NICS Improvement Amendments Act of 2007

From Wikipedia, the free encyclopedia
Jump to navigation Jump to search

The NICS Improvement Amendments Act was passed in 2007 in the wake of the Virginia Tech shootings in order to address loopholes in the National Instant Criminal Background Check System, commonly known as NICS, which enabled Seung-Hui Cho to buy firearms despite having been ruled a danger to himself by a Virginia court.

Under the Gun Control Act of 1968, it was illegal for Cho to purchase the firearms; however, the Commonwealth of Virginia had not submitted his disqualifying mental health adjudication to NICS, which failed to deny the sale.

2017[edit]

In February 2017, the Trump administration signed into law a bill that rolled back a regulation implemented by the Obama administration,[1] which would have prohibited approximately 75,000 individuals who were receiving Social Security disability and had representative payees, from owning guns.[2][3][4] The bill was supported by the ACLU,[5] the National Association for Mental Health, The American Association of People with Disabilities, and the National Council on Disability,[6] the Consortium for Citizens with Disabilities,[7] as well as other disability rights advocates.[8] The initial regulation was supported by the Brady Campaign to Stop Gun Violence,[9] Moms Demand Action Against Gun Violence,[10] Democratic gun control advocates,[11] and some mental health experts.[10]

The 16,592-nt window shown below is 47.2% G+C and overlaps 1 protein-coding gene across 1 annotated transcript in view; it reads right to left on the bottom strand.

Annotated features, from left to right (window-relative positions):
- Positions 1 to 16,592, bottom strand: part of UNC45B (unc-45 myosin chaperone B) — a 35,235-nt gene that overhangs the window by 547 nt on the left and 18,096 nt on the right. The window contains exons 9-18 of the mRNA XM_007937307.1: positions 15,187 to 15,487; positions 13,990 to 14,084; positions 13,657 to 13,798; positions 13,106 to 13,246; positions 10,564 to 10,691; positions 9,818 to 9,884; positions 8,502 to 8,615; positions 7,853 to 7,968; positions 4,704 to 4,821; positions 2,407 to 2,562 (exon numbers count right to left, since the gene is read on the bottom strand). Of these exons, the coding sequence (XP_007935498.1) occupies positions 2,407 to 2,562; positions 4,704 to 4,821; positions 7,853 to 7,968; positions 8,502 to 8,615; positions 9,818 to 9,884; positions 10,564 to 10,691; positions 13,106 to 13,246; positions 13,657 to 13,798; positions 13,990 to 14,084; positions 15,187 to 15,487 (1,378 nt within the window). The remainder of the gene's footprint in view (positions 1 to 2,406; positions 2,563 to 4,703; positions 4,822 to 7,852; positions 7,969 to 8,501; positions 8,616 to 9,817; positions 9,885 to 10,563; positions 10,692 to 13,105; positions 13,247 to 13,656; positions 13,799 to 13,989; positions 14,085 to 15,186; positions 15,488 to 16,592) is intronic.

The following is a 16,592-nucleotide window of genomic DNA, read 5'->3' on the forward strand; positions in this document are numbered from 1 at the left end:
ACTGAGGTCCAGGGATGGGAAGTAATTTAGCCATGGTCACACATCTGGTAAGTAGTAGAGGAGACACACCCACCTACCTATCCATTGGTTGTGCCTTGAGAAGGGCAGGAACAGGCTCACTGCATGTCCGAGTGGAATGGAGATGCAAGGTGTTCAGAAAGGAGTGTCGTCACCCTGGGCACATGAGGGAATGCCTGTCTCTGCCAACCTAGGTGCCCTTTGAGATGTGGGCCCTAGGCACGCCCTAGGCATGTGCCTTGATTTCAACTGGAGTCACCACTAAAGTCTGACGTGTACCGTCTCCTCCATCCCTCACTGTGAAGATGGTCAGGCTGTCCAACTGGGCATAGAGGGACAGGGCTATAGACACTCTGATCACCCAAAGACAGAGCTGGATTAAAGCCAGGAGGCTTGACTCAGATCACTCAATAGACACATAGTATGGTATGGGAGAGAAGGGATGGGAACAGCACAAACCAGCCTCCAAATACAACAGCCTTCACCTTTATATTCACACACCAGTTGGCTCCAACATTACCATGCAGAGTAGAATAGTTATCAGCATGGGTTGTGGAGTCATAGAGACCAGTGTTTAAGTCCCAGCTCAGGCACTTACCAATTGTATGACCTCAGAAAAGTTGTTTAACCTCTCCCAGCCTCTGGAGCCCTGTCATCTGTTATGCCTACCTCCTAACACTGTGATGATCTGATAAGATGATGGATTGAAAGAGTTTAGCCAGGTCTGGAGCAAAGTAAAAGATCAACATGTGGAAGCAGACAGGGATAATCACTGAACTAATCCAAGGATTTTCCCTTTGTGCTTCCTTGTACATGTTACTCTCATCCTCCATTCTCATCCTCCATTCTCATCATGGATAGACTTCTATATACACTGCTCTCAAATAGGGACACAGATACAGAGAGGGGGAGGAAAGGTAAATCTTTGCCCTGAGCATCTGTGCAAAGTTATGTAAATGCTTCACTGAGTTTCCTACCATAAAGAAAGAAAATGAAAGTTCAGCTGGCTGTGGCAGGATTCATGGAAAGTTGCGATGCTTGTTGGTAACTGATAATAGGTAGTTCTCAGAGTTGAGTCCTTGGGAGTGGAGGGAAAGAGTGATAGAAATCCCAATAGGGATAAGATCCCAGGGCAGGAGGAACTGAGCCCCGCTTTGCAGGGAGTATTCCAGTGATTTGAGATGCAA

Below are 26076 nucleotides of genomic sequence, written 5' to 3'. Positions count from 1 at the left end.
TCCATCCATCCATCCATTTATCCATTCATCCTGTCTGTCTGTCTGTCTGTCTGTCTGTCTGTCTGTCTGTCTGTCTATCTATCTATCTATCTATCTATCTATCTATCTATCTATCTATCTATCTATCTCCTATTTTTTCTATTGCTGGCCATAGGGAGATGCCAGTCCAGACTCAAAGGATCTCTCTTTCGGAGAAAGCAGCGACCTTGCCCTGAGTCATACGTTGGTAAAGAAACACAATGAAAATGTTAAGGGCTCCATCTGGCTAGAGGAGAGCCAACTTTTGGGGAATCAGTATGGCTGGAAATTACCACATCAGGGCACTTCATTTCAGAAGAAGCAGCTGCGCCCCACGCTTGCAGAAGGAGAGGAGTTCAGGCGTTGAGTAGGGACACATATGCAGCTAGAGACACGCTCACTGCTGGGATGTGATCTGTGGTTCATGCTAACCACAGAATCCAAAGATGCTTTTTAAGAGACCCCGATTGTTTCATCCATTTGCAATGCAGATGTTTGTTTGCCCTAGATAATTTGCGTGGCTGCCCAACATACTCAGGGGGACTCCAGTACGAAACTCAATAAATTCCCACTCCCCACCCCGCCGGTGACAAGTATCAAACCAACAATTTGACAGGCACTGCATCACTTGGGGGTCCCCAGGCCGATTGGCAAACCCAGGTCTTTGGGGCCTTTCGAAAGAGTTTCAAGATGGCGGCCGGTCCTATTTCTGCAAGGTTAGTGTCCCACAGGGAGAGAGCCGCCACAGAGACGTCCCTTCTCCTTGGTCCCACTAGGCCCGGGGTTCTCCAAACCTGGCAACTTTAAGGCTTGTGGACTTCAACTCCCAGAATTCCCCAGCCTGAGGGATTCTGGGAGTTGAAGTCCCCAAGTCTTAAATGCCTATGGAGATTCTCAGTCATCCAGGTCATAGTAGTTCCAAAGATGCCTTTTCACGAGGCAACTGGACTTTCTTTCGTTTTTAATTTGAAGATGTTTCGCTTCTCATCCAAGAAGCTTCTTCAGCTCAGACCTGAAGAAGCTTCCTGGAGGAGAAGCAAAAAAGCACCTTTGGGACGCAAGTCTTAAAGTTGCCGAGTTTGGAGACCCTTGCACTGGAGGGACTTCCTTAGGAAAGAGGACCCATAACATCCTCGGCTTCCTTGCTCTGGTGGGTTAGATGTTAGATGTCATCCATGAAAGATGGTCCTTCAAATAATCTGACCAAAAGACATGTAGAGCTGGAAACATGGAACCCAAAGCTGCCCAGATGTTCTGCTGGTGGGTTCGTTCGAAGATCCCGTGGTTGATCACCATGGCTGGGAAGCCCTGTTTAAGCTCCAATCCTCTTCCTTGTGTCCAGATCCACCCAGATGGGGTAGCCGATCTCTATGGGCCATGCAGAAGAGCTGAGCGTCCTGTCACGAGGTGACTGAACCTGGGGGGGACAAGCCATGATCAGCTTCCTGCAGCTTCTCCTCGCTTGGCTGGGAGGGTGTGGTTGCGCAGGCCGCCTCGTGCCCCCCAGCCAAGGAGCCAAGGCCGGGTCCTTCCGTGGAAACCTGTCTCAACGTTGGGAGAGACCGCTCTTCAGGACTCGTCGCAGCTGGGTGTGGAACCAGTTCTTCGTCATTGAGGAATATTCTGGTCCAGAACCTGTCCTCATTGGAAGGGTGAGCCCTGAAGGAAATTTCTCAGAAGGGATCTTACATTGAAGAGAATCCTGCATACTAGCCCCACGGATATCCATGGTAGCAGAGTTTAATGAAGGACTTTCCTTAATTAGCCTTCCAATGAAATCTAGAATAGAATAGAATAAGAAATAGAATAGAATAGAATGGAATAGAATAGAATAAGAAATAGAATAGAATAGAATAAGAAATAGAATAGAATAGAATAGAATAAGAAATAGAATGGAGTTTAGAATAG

See also[edit]

References[edit]